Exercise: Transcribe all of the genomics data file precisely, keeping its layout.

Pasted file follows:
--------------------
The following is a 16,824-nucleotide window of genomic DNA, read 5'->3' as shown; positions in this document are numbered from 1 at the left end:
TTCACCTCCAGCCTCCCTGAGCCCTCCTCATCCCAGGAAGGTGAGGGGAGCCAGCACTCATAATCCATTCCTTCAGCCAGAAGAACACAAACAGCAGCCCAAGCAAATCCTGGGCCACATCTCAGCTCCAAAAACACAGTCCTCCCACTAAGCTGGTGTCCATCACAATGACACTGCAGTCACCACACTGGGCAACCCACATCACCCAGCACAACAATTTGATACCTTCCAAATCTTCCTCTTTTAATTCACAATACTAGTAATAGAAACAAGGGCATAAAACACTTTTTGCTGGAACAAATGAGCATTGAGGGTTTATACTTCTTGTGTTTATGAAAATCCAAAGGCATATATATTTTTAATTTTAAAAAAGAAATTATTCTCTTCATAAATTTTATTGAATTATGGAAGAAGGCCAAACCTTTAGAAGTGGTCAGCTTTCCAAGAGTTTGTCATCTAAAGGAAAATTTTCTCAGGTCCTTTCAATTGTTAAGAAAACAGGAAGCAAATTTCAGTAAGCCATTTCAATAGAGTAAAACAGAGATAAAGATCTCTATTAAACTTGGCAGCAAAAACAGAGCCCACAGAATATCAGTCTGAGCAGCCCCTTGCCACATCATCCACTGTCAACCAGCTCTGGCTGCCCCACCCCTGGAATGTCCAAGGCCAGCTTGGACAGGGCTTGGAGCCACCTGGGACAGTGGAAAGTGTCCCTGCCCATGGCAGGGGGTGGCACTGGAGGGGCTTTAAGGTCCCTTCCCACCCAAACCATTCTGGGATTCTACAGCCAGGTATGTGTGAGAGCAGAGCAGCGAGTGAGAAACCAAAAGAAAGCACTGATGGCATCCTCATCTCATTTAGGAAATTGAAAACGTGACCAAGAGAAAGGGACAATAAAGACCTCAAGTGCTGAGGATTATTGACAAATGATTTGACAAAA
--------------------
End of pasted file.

The following is a 16,824-nucleotide window of genomic DNA, read 5'->3' as shown; positions in this document are numbered from 1 at the left end:
TTCACCTCCAGCCTCCCTGAGCCCTCCTCATCCCAGGAAGGTGAGGGGAGCCAGCACTCATAATCCATTCCTTCAGCCAGAAGAACACAAACAGCAGCCCAAGCAAATCCTGGGCCACATCTCAGCTCCAAAAACACAGTCCTCCCACTAAGCTGGTGTCCATCACAATGACACTGCAGTCACCACACTGGGCAACCCACATCACCCAGCACAACAATTTGATACCTTCCAAATCTTCCTCTTTTAATTCACAATACTAGTAATAGAAACAAGGGCATAAAACACTTTTTGCTGGAACAAATGAGCATTGAGGGTTTATACTTCTTGTGTTTATGAAAATCCAAAGGCATATATATTTTTAATTTTAAAAAAGAAATTATTCTCTTCATAAATTTTATTGAATTATGGAAGAAGGCCAAACCTTTAGAAGTGGTCAGCTTTCCAAGAGTTTGTCATCTAAAGGAAAATTTTCTCAGGTCCTTTCAATTGTTAAGAAAACAGGAAGCAAATTTCAGTAAGCCATTTCAATAGAGTAAAACAGAGATAAAGATCTCTATTAAACTTGGCAGCAAAAACAGAGCCCACAGAATATCAGTCTGAGCAGCCCCTTGCCACATCATCCACTGTCAACCAGCTCTGGCTGCCCCACCCCTGGAATGTCCAAGGCCAGCTTGGACAGGGCTTGGAGCCACCTGGGACAGTGGAAAGTGTCCCTGCCCATGGCAGGGGGTGGCACTGGAGGGGCTTTAAGGTCCCTTCCCACCCAAACCATTCTGGGATTCTACAGCCAGGTATGTGTGAGAGCAGAGCAGCGAGTGAGAAACCAAAAGAAAGCACTGATGGCATCCTCATCTCATTTAGGAAATTGAAAACGTGACCAAGAGAAAGGGACAATAAAGACCTCAAGTGCTGAGGATTATTGACAAATGATTTGACAAAA